Like every writer, I've enjoyed my share of “Ah-Ha!” moments, especially concerning POV (point of view), dialogue tags (he said/she said) and parallelism (She likes cooking, jogging, and reading.) But the BIGGEST Ah-Ha! moment for me didn't involve technique, it involved my reading diet, an important part of any young writer's development. It happened three years ago and up until that point, I'd written technically proficient, fairly standard “horror” stories. However, when I spent a phenomenal evening with Tom Monteleone, F. Paul Wilson and the editor of Whispers, Stuart David Schiff (yes, go ahead, be jealous), I faced the fact that my reading diet was woefully shallow. Tom, Paul and Stuart spent the evening talking about the greats in genre fiction, (while I listened in rapt attention) and I shamefully realized I only recognized a handful of them, and of that handful, I'd read very few.
My Ah-Ha! moment? I knew very little of horror and genre fiction's rich history. I'd read a lot of Stephen King and Dean Koontz, the occasional Peter Straub and whatever Leisure fiction happened to publish...and that was it. So, I embarked on a quest to radically broaden my horizons. In the last several years I've discovered and fallen in love with Charles Grant, Ramsey Campbell, T. M. Wright, Jack Finney, Robert McCammon, Norman Partridge, Manley Wade Wellman, Al Sarrantonio and so many others; I've devoured the Shadows, Whispers, and Borderlands collections; Karl Edward Wagner's “Best in Horror” collections, discovered Dennis Etchison, TED Klein, Alan Peter Ryan, rediscovered Robert E. Howard and H. P. Lovecraft, deepened my appreciation of Ray Bradbury....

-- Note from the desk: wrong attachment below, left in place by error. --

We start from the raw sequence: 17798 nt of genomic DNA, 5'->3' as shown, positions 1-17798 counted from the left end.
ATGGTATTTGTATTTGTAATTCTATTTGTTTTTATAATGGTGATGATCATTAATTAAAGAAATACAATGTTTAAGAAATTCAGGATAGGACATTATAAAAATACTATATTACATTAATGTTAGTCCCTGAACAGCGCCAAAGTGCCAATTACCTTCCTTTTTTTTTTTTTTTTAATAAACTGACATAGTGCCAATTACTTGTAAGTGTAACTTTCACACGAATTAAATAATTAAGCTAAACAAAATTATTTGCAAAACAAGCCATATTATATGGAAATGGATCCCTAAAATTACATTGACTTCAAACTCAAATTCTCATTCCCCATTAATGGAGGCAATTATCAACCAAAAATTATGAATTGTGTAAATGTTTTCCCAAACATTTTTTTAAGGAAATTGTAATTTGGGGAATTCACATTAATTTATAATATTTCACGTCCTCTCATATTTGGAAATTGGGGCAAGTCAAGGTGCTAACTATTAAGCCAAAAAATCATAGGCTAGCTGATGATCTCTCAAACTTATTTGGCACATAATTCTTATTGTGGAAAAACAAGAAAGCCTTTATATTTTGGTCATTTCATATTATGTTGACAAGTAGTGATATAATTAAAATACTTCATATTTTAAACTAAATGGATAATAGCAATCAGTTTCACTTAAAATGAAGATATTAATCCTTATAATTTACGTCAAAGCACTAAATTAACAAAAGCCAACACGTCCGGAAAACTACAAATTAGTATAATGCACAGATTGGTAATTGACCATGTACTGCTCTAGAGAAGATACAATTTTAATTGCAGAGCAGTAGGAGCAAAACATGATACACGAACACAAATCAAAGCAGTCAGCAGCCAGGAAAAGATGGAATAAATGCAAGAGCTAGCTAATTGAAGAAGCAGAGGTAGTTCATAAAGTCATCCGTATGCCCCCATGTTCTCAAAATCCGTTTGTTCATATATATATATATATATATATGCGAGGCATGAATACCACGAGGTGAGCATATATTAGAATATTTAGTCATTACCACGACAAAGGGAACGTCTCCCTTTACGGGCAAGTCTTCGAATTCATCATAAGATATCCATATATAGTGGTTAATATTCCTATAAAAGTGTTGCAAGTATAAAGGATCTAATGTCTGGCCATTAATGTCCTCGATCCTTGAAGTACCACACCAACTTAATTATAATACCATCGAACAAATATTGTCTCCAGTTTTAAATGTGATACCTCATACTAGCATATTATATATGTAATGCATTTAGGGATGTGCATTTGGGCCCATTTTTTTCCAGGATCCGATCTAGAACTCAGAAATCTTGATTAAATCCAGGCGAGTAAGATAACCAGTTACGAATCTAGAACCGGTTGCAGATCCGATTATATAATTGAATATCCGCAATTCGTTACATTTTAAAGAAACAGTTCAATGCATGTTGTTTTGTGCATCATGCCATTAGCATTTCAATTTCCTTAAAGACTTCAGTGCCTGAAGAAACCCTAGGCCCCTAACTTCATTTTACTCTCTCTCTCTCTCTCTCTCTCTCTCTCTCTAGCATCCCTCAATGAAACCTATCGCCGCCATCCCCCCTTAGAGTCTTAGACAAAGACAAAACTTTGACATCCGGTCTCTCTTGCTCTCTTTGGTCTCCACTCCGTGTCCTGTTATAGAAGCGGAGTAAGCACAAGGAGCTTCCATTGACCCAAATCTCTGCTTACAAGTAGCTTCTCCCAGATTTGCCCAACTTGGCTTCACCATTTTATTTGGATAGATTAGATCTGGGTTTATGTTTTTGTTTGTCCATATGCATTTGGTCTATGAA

Has my storytelling gotten any better? I can't tell you, because I'm not objective at all about my own work. But I CAN tell you that my thought-process has changed radically, because I now realize that all these “unique” ideas I thought I had aren't unique at all, and have already been tried, in some cases several times. This has pushed me to make the stories more mine, more personal, and distinctive as a “Kevin Lucia” story. It's also pushed me away from the standard horror tropes towards stories that I HOPE will be deeper and of more substance.
Am I there yet? No. But I'm still studying and still trying, and at least now I'm painting from a much deeper, richer palette.
Kevin Lucia's short fiction has appeared in several anthologies, and he studies the development of the horror genre in his podcast Horror 101, which is featured monthly on Tales to Terrify. He’s currently finishing his Creative Writing Masters Degree at Binghamton University, he teaches high school English and lives in Castle Creek, New York with his wife and children. He is the author of Hiram Grange & The Chosen One, Book Four of The Hiram Grange Chronicles. His first short story collection, Things Slip Through is forthcoming in November. He’s currently working on his first novel.